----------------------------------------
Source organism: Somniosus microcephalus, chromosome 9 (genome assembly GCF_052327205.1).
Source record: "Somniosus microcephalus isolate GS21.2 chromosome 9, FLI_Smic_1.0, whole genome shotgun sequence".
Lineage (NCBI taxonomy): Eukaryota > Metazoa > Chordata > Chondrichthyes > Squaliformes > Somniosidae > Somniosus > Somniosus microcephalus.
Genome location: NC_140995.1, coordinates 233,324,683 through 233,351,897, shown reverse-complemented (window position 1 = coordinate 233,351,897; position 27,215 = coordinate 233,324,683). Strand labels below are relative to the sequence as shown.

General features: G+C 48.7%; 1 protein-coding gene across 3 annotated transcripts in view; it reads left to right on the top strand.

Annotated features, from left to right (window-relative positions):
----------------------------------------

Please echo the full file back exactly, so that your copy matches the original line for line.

Source organism: Somniosus microcephalus, chromosome 9 (genome assembly GCF_052327205.1).
Source record: "Somniosus microcephalus isolate GS21.2 chromosome 9, FLI_Smic_1.0, whole genome shotgun sequence".
Lineage (NCBI taxonomy): Eukaryota > Metazoa > Chordata > Chondrichthyes > Squaliformes > Somniosidae > Somniosus > Somniosus microcephalus.
Genome location: NC_140995.1, coordinates 233,324,683 through 233,351,897, shown reverse-complemented (window position 1 = coordinate 233,351,897; position 27,215 = coordinate 233,324,683). Strand labels below are relative to the sequence as shown.

General features: G+C 48.7%; 1 protein-coding gene across 3 annotated transcripts in view; it reads left to right on the top strand.

Annotated features, from left to right (window-relative positions):